'Round Midnight" is a 1944 jazz standard by pianist Thelonious Monk. Jazz artists Cootie Williams, Dizzy Gillespie, Art Pepper, and Miles Davis have further embellished the song, with songwriter Bernie Hanighen adding lyrics. Both Williams and Hanighen have received co-credits for their contributions.
It is thought that Monk originally composed the song sometime in 1940 or 1941. However, Harry Colomby claims that Monk may have written an early version around 1936 (at the age of 19) with the title "Grand Finale".
Monk recorded the song several times throughout his career; it appears on the albums Genius of Modern Music: Volume 1 (first recording of the song by Monk), Thelonious Himself, Mulligan Meets Monk, Misterioso, Thelonious Monk at the Blackhawk, and Monk's Blues (bonus track).
"'Round Midnight" is the most-recorded jazz standard composed by a jazz musician. In allmusic.com it appears in over 1000 albums. The song is also called "'Round About Midnight", as Miles Davis used this title for his Columbia Records album 'Round About Midnight (1957) that included a cover of the song based on Dizzy Gillespie's interpretation. The song became a signature song for Miles Davis, as his performance of the song with Monk at the 1955 Newport Jazz Festival is said to have gotten him a record deal at Columbia Records. He recorded the song in the studio two other times, once for Prestige in 1953 and again in 1956 as released on Miles Davis and the Modern Jazz Giants.
In 1971, Ron Grainer used a down-tempo variation by Cootie Williams to accompany a memorable scene from The Omega Man. The song later appeared on a 2004 Gotan Project CD, Inspiración Espiración, featuring Chet Baker.
In 1986, the song was used as the title for the film Round Midnight which starred veteran saxophonist Dexter Gordon in a fictional story about an expatriate American jazz musician living in Paris. The soundtrack by Herbie Hancock prominently features the song 'Round Midnight along with a number of other jazz standards and a handful of original pieces written by Hancock.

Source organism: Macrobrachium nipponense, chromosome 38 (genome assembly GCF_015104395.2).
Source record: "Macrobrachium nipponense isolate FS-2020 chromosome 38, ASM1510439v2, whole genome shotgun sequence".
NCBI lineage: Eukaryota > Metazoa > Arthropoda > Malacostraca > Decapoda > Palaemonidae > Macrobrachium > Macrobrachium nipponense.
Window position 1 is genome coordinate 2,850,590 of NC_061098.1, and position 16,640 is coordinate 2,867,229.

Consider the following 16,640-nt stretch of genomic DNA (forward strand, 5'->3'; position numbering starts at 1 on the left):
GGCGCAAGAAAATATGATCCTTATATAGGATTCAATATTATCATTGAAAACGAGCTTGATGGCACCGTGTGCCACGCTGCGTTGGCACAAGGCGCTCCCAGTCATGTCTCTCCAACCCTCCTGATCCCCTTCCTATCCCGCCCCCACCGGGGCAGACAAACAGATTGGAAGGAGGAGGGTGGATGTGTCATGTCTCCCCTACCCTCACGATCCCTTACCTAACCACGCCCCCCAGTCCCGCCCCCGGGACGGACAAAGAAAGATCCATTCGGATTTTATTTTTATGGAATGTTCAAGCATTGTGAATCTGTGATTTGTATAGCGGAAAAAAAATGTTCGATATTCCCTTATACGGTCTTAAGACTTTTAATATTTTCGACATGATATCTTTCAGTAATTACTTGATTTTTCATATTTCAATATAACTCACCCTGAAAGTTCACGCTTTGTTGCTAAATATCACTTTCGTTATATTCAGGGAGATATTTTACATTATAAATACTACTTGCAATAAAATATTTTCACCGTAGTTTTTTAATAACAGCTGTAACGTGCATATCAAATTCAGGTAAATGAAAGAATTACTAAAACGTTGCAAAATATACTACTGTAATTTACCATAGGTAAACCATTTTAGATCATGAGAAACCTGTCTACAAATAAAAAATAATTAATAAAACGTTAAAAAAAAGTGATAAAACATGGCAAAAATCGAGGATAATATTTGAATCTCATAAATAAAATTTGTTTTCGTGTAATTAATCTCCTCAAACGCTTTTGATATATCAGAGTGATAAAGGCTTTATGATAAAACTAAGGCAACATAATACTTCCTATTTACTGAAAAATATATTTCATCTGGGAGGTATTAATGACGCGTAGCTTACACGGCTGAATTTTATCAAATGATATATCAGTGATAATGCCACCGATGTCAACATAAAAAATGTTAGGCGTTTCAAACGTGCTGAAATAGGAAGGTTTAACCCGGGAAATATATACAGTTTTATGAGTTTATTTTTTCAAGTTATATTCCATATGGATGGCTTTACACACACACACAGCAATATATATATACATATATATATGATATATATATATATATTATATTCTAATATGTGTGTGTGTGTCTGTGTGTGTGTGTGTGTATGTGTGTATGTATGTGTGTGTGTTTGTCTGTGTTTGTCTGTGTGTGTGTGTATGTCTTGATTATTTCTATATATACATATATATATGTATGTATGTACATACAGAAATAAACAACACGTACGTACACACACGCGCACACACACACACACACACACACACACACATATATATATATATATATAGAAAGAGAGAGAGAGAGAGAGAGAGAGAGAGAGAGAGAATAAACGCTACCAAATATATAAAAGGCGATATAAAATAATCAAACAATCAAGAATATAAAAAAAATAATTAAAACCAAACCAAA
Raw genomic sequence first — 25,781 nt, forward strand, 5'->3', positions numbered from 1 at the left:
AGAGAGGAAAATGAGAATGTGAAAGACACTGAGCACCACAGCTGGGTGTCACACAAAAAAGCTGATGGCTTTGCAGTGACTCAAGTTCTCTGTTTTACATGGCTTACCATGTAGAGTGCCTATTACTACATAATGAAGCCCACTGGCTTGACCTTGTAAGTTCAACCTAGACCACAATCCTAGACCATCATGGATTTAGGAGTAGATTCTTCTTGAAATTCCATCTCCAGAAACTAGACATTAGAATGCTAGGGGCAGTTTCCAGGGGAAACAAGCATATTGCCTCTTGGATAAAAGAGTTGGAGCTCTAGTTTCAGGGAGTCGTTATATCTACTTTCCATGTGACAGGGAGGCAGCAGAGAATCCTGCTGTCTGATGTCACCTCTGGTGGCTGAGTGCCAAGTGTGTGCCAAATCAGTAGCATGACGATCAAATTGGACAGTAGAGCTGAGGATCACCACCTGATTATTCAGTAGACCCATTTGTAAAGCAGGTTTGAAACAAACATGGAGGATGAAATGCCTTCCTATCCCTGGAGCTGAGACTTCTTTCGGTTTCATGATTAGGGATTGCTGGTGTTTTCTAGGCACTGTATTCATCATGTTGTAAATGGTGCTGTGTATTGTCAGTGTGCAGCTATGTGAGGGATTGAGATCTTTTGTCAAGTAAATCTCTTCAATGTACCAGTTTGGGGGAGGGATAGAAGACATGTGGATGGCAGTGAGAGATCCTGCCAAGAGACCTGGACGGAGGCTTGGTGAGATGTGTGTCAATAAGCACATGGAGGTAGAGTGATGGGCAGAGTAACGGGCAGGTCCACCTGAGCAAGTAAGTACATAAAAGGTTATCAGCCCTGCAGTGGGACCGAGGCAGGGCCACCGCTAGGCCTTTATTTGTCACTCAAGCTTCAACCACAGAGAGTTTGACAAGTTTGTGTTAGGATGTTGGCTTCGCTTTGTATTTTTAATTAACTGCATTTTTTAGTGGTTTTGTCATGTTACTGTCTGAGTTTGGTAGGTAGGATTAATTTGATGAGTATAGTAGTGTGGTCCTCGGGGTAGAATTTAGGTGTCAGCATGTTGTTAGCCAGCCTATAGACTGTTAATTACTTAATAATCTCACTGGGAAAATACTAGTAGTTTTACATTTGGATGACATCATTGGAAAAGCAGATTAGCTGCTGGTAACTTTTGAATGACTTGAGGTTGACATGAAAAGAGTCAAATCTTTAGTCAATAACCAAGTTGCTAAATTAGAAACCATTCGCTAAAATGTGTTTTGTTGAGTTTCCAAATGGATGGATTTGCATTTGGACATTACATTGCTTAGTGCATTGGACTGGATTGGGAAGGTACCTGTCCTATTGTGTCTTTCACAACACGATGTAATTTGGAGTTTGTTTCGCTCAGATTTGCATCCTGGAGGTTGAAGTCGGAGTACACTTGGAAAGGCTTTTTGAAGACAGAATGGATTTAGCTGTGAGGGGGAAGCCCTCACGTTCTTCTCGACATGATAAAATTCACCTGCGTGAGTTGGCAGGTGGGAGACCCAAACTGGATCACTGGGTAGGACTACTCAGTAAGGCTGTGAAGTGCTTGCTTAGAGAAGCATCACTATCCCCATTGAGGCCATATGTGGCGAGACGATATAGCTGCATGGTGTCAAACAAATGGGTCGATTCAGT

In 2002, Italian pianist Emanuele Arciuli commissioned a number of composers to create the Round Midnight Variations. The composers included Milton Babbitt, William Bolcom, David Crumb, George Crumb, Michael Daugherty, John Harbison, Joel Hoffman, Aaron Jay Kernis, Gerald Levinson, Tobias Picker, Frederic Rzewski, Augusta Read Thomas, Michael Torke, Andy Williams, and Amy Winehouse.
Posted by Jazz in Athens at 12:13 AM
Monday, March 10, 2014
Why music makes us feel the way it does is on par with questions about the nature of divinity or the origin of love. In This Is Your Brain on Music: The Science of a Human Obsession, Daniel Levitin sets out to answer it — an ambitious task he tackles through a range of lenses, from a digestible explanation of key technical constructs like scale, tone and timbre to compelling cross-disciplinary reflections spanning neurobiology, philosophy, cognitive psychology, memory theory, behavioral science, Gestalt psychology and more. He illuminates diverse subjects like what accounts for the diversity of musical tastes and what makes a music expert, framing music processing as a fundamental cognitive function embedded in human nature. Most impressively, however, Levitin manages to do this while preserving the without subtracting from the intuitive, intangible magic of powerful music, dissecting its elements with the rigor of a researcher while preserving its magnetism with the tenderness of a music lover.
Never ones to pass up a good ol’ fashioned erudite throw-down, we can’t resist pointing out that the book’s final chapter, The Music Instinct, may be the juciest: It’s a direct response to Harvard psycholinguist Steven Pinker, who in a 1997 talk famously called music “auditory cheesecake” and dismissed it as evolutionarily useless, displacing demands from areas of the brain that should be handling more “important” functions like language. (Obviously, as much as we love Pinker, we think he’s dead wrong.) Levitin debunks this contention with a mighty arsenal of research across anthropology, history and cognitive science, alongside chuckle-worthy pop culture examples. (It’s safe to assume that it was musical talent, rather than any other, erm, evolutionary advantage, that helped Mick Jagger propagate his genes.)
Posted by Jazz in Athens at 10:46 AM